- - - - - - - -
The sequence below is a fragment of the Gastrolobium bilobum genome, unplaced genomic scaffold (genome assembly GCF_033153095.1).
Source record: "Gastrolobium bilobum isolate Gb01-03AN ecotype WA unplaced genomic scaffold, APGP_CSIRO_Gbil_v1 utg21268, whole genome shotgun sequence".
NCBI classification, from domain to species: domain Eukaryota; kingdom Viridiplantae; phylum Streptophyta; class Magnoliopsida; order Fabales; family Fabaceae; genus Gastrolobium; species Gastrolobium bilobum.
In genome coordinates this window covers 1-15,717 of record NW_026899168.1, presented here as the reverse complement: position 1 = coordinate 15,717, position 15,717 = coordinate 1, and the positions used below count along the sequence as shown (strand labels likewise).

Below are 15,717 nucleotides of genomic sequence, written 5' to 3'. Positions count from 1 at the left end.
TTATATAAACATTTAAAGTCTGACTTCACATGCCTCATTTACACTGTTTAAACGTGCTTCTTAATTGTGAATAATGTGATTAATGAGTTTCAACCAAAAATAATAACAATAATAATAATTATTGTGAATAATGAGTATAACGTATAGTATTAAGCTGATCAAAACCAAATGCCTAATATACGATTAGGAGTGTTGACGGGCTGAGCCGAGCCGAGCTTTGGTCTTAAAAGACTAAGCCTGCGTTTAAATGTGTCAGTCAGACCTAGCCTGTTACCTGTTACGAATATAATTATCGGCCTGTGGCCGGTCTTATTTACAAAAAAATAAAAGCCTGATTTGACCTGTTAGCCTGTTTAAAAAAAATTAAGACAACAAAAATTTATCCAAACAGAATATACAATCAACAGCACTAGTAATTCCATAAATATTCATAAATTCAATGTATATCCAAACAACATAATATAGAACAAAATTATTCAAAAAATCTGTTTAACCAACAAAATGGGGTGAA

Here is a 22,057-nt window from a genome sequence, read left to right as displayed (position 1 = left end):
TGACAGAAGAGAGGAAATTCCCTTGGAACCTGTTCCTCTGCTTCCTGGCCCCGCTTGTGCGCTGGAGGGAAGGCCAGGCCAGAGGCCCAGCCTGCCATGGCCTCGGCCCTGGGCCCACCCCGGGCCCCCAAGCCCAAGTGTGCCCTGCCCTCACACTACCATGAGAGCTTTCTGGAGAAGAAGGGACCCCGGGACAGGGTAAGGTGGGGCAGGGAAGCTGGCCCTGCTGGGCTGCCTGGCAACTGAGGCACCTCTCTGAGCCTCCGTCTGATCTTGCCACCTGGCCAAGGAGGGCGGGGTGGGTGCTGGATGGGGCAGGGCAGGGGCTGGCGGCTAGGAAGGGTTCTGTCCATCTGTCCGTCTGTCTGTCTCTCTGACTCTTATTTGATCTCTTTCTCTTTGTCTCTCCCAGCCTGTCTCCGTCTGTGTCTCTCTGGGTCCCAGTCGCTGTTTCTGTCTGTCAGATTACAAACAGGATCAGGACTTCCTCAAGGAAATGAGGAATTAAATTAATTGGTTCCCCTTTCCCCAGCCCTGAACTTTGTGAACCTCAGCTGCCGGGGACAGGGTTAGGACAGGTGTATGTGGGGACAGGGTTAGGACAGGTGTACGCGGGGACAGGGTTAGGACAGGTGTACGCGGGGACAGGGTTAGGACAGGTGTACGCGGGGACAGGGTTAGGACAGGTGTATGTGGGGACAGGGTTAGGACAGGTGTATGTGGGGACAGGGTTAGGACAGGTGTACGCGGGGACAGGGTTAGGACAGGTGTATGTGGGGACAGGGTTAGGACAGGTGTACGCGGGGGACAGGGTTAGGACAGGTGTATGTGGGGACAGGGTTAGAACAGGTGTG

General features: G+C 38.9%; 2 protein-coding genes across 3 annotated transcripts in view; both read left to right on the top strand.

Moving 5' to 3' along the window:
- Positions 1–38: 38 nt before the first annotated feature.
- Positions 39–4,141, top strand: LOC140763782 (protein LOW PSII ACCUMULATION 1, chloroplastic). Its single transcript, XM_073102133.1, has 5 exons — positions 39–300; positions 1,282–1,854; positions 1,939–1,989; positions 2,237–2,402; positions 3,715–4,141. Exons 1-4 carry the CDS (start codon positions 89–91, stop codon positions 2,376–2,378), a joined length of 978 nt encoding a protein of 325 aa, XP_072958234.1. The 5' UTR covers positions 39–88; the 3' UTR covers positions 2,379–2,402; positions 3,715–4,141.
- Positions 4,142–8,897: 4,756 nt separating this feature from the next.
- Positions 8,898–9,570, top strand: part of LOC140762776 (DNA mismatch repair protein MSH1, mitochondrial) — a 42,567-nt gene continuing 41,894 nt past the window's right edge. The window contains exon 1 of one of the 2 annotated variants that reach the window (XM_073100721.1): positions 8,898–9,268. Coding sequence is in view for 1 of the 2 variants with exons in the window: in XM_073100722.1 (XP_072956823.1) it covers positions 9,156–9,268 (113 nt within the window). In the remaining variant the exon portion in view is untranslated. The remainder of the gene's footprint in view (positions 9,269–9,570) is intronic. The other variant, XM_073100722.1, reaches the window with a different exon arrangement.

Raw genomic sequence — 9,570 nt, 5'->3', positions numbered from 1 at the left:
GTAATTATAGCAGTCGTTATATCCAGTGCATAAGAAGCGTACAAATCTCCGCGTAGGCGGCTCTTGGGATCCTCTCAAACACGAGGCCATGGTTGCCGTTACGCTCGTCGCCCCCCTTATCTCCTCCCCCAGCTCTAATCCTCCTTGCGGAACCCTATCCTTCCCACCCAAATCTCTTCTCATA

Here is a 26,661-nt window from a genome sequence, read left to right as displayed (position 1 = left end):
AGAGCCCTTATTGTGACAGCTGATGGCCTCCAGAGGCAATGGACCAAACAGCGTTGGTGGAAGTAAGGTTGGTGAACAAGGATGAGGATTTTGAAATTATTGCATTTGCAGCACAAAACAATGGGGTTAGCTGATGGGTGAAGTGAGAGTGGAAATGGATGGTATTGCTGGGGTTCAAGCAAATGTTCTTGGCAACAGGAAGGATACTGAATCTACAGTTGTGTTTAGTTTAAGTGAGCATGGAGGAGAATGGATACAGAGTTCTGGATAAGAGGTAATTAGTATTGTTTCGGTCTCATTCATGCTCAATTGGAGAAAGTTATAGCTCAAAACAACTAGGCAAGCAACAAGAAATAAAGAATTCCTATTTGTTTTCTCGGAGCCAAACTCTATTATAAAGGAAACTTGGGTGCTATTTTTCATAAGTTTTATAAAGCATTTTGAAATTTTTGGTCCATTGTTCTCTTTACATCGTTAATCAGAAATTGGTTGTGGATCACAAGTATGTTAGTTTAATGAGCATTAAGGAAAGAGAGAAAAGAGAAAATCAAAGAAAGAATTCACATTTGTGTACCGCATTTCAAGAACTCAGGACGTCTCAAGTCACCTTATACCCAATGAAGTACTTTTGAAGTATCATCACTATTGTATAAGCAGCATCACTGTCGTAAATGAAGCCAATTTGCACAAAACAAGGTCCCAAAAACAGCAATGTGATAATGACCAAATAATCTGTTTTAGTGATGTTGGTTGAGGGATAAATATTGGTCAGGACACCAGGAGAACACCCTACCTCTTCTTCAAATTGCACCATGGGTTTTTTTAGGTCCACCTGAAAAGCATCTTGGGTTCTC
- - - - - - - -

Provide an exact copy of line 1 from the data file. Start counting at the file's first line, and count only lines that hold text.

The sequence below is a fragment of the Gastrolobium bilobum genome, unplaced genomic scaffold (genome assembly GCF_033153095.1).